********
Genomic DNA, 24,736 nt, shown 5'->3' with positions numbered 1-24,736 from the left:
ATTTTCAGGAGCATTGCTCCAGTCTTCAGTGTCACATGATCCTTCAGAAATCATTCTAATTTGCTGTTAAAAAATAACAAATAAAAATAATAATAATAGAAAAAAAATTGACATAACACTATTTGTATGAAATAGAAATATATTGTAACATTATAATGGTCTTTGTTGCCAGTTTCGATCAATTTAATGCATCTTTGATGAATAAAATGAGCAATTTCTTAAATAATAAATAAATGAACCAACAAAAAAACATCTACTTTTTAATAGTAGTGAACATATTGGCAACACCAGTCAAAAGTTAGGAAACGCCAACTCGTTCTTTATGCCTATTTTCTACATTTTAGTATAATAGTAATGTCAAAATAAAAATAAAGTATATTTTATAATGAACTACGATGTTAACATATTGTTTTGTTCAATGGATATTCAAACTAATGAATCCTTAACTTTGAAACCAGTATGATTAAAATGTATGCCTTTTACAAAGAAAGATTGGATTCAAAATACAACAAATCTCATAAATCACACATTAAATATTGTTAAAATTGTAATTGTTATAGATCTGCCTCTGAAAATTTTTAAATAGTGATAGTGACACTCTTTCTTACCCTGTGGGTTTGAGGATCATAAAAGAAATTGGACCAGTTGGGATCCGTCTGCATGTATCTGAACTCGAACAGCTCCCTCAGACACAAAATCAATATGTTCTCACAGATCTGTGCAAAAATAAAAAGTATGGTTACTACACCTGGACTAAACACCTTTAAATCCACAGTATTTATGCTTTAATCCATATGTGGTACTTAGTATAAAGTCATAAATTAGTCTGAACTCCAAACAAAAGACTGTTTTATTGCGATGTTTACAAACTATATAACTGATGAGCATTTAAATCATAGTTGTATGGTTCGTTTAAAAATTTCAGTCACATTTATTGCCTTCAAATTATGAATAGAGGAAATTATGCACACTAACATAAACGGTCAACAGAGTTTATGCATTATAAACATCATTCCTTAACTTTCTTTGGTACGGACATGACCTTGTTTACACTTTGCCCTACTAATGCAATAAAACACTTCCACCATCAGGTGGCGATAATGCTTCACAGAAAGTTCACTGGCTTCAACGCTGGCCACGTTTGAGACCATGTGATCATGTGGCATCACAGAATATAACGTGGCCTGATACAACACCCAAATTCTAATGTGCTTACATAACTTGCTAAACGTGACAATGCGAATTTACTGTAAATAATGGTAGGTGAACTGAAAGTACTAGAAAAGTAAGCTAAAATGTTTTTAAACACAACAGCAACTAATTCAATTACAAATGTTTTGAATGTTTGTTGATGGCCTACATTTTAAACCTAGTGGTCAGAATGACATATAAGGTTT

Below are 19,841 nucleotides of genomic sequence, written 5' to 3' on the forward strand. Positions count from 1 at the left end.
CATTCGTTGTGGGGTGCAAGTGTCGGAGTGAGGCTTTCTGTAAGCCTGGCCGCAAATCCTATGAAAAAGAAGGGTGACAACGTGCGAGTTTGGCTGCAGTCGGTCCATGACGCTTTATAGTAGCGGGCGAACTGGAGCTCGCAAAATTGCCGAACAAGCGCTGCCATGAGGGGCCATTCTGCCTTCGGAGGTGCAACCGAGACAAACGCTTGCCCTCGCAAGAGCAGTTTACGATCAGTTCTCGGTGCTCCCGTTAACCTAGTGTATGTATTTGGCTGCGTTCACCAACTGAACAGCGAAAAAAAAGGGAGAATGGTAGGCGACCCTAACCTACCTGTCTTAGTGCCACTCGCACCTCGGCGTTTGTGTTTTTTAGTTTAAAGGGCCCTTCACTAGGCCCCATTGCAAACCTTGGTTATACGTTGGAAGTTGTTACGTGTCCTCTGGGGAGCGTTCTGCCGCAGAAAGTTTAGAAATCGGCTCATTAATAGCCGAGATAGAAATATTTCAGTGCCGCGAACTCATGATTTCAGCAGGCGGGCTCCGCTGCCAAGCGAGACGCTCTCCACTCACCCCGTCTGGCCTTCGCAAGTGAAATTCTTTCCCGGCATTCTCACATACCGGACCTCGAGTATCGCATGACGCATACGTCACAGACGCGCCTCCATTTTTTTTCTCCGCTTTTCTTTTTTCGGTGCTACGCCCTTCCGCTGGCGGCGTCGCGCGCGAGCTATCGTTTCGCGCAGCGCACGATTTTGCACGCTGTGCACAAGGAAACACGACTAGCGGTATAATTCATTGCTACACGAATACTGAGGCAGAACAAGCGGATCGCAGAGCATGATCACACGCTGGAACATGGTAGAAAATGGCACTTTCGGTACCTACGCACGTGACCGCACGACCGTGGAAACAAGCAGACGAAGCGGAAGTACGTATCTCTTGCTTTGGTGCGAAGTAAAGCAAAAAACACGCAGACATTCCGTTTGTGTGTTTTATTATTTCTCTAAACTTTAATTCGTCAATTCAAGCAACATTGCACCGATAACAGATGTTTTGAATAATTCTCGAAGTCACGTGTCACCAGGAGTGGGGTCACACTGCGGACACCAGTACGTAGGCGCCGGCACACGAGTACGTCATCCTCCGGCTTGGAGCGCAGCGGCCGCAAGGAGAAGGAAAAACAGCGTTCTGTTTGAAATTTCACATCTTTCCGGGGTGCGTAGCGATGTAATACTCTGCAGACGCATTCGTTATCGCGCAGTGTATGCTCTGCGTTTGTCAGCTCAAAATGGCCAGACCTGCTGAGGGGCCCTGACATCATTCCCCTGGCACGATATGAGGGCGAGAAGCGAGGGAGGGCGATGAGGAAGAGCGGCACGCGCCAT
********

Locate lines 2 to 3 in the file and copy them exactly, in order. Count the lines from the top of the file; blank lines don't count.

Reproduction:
ATTTTCAGGAGCATTGCTCCAGTCTTCAGTGTCACATGATCCTTCAGAAATCATTCTAATTTGCTGTTAAAAAATAACAAATAAAAATAATAATAATAGAAAAAAAATTGACATAACACTATTTGTATGAAATAGAAATATATTGTAACATTATAATGGTCTTTGTTGCCAGTTTCGATCAATTTAATGCATCTTTGATGAATAAAATGAGCAATTTCTTAAATAATAAATAAATGAACCAACAAAAAAACATCTACTTTTTAATAGTAGTGAACATATTGGCAACACCAGTCAAAAGTTAGGAAACGCCAACTCGTTCTTTATGCCTATTTTCTACATTTTAGTATAATAGTAATGTCAAAATAAAAATAAAGTATATTTTATAATGAACTACGATGTTAACATATTGTTTTGTTCAATGGATATTCAAACTAATGAATCCTTAACTTTGAAACCAGTATGATTAAAATGTATGCCTTTTACAAAGAAAGATTGGATTCAAAATACAACAAATCTCATAAATCACACATTAAATATTGTTAAAATTGTAATTGTTATAGATCTGCCTCTGAAAATTTTTAAATAGTGATAGTGACACTCTTTCTTACCCTGTGGGTTTGAGGATCATAAAAGAAATTGGACCAGTTGGGATCCGTCTGCATGTATCTGAACTCGAACAGCTCCCTCAGACACAAAATCAATATGTTCTCACAGATCTGTGCAAAAATAAAAAGTATGGTTACTACACCTGGACTAAACACCTTTAAATCCACAGTATTTATGCTTTAATCCATATGTGGTACTTAGTATAAAGTCATAAATTAGTCTGAACTCCAAACAAAAGACTGTTTTATTGCGATGTTTACAAACTATATAACTGATGAGCATTTAAATCATAGTTGTATGGTTCGTTTAAAAATTTCAGTCACATTTATTGCCTTCAAATTATGAATAGAGGAAATTATGCACACTAACATAAACGGTCAACAGAGTTTATGCATTATAAACATCATTCCTTAACTTTCTTTGGTACGGACATGACCTTGTTTACACTTTGCCCTACTAATGCAATAAAACACTTCCACCATCAGGTGGCGATAATGCTTCACAGAAAGTTCACTGGCTTCAACGCTGGCCACGTTTGAGACCATGTGATCATGTGGCATCACAGAATATAACGTGGCCTGATACAACACCCAAATTCTAATGTGCTTACATAACTTGCTAAACGTGACAATGCGAATTTACTGTAAATAATGGTAGGTGAACTGAAAGTACTAGAAAAGTAAGCTAAAATGTTTTTAAACACAACAGCAACTAATTCAATTACAAATGTTTTGAATGTTTGTTGATGGCCTACATTTTAAACCTAGTGGTCAGAATGACATATAAGGTTT

Below are 19,841 nucleotides of genomic sequence, written 5' to 3' on the forward strand. Positions count from 1 at the left end.